• Second, very well connected with the safe space dynamics, collaboration, connection and socialisation development were often identified as fundamental dynamics across most intervention types. Through the development of social capital and bonding among peers or mentors, academic life was demystified, and emotional support was provided, building rapport and closeness that decreased students’ apprehension and fears.
  • Third, a sense of belonging and alignment with the institutions was identified as important to achieve favourable outcomes. Papers identified that ethnic minority students should feel an alignment between their courses and their life and values, alongside the need to be able to navigate the institutions’ landscapes in terms of cultural identity. 
  • Last but not least, the increasing agency and control of minoritised ethnic students over their future were identified and connected to the sense of belonging explored above. Interventions developed in the form of additional programme activities and changing course delivery supported an increasing transfer of control over the future to students, providing instruments to understand and eventually enter the academic world. So, perhaps there is hope to reduce the award gap after all.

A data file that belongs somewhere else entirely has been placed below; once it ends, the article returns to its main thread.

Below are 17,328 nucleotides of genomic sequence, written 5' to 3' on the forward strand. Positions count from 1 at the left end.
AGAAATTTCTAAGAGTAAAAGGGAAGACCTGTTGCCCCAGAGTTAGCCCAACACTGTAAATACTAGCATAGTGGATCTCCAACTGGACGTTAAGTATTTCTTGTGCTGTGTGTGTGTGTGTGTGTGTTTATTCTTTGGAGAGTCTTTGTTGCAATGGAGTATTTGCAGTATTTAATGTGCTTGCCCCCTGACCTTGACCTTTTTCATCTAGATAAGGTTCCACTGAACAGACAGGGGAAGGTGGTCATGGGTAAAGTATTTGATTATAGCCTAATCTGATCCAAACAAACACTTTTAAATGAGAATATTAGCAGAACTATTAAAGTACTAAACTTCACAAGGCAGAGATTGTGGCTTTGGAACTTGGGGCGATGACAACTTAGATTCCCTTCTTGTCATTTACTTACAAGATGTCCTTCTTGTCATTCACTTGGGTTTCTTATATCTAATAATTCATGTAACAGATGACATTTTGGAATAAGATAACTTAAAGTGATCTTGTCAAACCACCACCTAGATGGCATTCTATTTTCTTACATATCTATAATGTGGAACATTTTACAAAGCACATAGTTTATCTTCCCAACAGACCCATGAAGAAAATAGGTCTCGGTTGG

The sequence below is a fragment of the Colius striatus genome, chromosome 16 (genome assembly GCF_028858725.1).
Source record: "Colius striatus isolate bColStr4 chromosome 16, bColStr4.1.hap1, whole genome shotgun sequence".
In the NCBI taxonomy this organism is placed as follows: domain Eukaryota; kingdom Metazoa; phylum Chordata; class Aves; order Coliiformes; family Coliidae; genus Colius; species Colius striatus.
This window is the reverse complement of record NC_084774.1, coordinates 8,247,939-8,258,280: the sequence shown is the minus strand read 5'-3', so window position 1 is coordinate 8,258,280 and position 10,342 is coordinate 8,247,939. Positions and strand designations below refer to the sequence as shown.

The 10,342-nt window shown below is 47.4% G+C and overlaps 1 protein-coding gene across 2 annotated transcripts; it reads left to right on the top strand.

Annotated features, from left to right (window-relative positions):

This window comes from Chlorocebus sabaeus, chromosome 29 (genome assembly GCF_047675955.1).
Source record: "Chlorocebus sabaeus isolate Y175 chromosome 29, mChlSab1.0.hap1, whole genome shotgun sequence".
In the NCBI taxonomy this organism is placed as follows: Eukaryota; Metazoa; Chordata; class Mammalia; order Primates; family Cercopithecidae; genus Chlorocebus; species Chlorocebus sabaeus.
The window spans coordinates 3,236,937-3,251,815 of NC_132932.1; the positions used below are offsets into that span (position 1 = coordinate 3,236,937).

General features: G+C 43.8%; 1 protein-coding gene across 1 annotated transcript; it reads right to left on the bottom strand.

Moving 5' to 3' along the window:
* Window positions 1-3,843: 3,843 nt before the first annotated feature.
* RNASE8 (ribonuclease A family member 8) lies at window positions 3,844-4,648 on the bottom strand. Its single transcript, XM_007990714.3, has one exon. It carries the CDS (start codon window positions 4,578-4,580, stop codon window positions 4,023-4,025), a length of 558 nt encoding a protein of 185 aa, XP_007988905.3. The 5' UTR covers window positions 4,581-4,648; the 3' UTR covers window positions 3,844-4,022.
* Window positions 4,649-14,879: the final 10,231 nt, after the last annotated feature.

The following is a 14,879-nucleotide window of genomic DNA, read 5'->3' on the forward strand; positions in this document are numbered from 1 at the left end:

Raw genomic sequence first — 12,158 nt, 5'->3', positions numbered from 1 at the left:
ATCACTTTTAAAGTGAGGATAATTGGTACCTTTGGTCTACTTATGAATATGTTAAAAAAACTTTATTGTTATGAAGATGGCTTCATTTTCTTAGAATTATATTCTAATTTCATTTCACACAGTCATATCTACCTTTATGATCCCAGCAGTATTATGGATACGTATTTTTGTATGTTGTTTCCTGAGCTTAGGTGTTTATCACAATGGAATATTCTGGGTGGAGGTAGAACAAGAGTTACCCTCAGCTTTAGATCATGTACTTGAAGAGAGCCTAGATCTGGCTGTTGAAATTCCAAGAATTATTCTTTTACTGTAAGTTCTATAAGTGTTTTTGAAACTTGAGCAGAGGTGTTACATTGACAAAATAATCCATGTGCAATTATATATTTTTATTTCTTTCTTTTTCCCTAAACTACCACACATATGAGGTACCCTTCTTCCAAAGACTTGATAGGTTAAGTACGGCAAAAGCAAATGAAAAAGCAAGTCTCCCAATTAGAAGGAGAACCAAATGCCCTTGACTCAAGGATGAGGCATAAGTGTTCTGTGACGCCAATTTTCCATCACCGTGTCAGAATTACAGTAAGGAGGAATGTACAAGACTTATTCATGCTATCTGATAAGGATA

You will not be surprised to read that all these mechanisms highlighted above come with costs and investments for HEIs, particularly if the aim is to counter the systemic cultural reproduction of racial inequalities. Our findings clearly showed how isolated interventions are not enough to deal with systemic racism within HEIs and society.

Therefore, universities should invest in holistic interventions that critically address systemic and ideological higher education contexts both in terms of faculties and courses alongside supporting initiatives directed to students, recognising the difference between surface-level attempts at equity and those that have profound and lasting impacts against systemic and ideological oppression. Long-term complex strategies, which include different interventions (and their evaluations), should be at the core of the upcoming universities’ strategies and investments.

We hope this blog will be a useful contribution to the discussion on reducing the ethnic minority award gap, and we look forward to your comments. Please contact


  • de Sousa, S., Fatilewa, O., & Mistry, T. (2021). Inclusive curriculum and BAME student advocacy in a business school: Reflections on three years of inclusive module reviews. Widening Participation & Lifelong Learning, 23(3), 48–56. ehh.
  • Espinosa, L. L., & Mitchell, T. (2020). The State of Race and Ethnicity in Higher Education. Change: The Magazine of Higher Learning, 52(2), 27–31.
  • Miller-Cotto, D., & Schunn, C. (2020). Mind the gap: How a large-scale course re-design in economics reduced performance gaps. Journal of Experimental Education. Scopus.